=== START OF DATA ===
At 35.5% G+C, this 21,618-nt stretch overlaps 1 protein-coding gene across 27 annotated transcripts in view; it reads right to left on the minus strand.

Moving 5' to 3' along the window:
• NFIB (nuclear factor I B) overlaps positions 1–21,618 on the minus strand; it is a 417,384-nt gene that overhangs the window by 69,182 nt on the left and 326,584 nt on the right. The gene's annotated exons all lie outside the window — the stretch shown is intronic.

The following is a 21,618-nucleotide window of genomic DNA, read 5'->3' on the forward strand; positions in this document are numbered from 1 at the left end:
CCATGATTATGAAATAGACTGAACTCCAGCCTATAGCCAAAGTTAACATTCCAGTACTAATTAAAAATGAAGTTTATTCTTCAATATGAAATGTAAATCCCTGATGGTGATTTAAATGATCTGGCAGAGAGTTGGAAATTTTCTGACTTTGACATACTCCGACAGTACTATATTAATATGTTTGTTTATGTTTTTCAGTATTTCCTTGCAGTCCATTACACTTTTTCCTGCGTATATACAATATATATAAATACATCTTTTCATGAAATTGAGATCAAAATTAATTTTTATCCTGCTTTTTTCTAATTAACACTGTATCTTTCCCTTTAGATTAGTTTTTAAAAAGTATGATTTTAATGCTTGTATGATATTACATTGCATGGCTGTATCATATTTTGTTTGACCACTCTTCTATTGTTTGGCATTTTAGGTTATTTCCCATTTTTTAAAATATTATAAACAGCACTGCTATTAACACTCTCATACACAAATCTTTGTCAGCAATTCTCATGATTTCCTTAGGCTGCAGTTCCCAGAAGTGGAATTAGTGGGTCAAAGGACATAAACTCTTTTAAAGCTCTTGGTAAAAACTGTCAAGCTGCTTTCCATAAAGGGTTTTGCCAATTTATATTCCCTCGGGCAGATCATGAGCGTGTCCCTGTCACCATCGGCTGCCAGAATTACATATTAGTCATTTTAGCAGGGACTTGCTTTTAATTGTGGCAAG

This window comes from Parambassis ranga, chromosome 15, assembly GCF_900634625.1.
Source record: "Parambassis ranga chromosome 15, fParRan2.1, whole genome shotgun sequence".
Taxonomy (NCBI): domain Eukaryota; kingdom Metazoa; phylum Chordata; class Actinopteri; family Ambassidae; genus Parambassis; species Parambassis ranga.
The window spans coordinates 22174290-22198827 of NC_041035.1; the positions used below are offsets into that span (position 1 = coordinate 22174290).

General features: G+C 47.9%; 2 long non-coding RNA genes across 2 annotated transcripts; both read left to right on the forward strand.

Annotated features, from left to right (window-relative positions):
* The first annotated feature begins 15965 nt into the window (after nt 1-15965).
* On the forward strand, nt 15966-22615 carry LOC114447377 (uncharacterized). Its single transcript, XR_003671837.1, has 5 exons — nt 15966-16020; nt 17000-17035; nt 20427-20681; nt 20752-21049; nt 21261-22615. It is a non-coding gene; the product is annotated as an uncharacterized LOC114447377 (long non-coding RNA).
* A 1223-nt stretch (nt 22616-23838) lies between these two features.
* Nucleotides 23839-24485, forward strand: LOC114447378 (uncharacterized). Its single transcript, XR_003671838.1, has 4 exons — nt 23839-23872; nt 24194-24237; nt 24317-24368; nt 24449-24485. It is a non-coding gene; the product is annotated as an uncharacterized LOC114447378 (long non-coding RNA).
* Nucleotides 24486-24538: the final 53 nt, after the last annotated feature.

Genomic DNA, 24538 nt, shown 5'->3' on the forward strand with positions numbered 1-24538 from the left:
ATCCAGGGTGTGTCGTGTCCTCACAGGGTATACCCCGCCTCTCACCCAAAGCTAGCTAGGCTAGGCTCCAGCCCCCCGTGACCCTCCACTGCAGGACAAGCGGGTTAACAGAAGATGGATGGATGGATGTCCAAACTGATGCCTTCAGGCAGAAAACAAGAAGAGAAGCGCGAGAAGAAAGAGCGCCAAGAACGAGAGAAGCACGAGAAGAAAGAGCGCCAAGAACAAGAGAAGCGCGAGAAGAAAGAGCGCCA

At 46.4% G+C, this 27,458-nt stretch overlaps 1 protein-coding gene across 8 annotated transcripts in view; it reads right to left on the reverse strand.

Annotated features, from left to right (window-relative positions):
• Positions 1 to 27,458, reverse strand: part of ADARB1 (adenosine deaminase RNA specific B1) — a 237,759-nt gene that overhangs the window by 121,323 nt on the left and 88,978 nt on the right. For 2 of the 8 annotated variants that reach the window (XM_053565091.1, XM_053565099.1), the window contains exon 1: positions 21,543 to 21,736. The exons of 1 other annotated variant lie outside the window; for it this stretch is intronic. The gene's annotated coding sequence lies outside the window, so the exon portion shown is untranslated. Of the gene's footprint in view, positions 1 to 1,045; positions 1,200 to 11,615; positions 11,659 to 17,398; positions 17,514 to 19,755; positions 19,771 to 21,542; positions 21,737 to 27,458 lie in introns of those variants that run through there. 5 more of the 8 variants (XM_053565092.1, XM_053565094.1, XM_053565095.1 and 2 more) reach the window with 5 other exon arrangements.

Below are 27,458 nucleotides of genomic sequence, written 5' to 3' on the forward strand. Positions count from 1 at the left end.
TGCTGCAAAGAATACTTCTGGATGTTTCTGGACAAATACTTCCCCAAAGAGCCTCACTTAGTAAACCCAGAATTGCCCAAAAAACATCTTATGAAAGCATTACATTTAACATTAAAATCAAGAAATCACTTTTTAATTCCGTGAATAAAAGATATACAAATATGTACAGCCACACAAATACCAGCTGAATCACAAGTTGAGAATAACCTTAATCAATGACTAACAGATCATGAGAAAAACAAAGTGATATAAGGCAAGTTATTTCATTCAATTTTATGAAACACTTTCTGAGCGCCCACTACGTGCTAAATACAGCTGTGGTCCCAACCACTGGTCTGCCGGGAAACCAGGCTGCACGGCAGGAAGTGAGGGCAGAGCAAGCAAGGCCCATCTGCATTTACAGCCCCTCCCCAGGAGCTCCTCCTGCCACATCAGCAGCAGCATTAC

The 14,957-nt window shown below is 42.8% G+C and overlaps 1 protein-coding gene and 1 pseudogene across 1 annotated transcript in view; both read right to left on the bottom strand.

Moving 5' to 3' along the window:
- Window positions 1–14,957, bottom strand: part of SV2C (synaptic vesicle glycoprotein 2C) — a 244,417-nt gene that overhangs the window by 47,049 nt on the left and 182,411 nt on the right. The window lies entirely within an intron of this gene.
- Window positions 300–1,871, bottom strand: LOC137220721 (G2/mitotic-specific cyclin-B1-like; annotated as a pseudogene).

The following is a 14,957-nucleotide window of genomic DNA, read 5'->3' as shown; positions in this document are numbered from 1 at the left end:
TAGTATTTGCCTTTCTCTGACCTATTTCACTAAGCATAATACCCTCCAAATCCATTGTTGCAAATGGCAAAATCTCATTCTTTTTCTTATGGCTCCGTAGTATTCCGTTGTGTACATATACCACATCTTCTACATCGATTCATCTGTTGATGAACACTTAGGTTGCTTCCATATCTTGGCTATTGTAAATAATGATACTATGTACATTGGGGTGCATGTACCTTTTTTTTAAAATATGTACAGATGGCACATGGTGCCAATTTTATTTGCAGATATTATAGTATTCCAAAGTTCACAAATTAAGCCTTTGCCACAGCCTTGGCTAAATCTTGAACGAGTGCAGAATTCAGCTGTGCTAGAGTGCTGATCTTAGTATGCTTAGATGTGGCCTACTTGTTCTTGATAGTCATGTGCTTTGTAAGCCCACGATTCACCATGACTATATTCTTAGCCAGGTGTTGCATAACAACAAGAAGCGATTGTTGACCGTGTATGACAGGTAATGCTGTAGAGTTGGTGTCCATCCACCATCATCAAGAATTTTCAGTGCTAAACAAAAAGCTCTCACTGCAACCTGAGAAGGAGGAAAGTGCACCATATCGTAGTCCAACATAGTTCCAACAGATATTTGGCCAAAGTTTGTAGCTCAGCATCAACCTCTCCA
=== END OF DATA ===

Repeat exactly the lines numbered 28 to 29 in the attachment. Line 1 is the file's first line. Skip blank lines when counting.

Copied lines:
The following is a 14,957-nucleotide window of genomic DNA, read 5'->3' as shown; positions in this document are numbered from 1 at the left end:
TAGTATTTGCCTTTCTCTGACCTATTTCACTAAGCATAATACCCTCCAAATCCATTGTTGCAAATGGCAAAATCTCATTCTTTTTCTTATGGCTCCGTAGTATTCCGTTGTGTACATATACCACATCTTCTACATCGATTCATCTGTTGATGAACACTTAGGTTGCTTCCATATCTTGGCTATTGTAAATAATGATACTATGTACATTGGGGTGCATGTACCTTTTTTTTAAAATATGTACAGATGGCACATGGTGCCAATTTTATTTGCAGATATTATAGTATTCCAAAGTTCACAAATTAAGCCTTTGCCACAGCCTTGGCTAAATCTTGAACGAGTGCAGAATTCAGCTGTGCTAGAGTGCTGATCTTAGTATGCTTAGATGTGGCCTACTTGTTCTTGATAGTCATGTGCTTTGTAAGCCCACGATTCACCATGACTATATTCTTAGCCAGGTGTTGCATAACAACAAGAAGCGATTGTTGACCGTGTATGACAGGTAATGCTGTAGAGTTGGTGTCCATCCACCATCATCAAGAATTTTCAGTGCTAAACAAAAAGCTCTCACTGCAACCTGAGAAGGAGGAAAGTGCACCATATCGTAGTCCAACATAGTTCCAACAGATATTTGGCCAAAGTTTGTAGCTCAGCATCAACCTCTCCA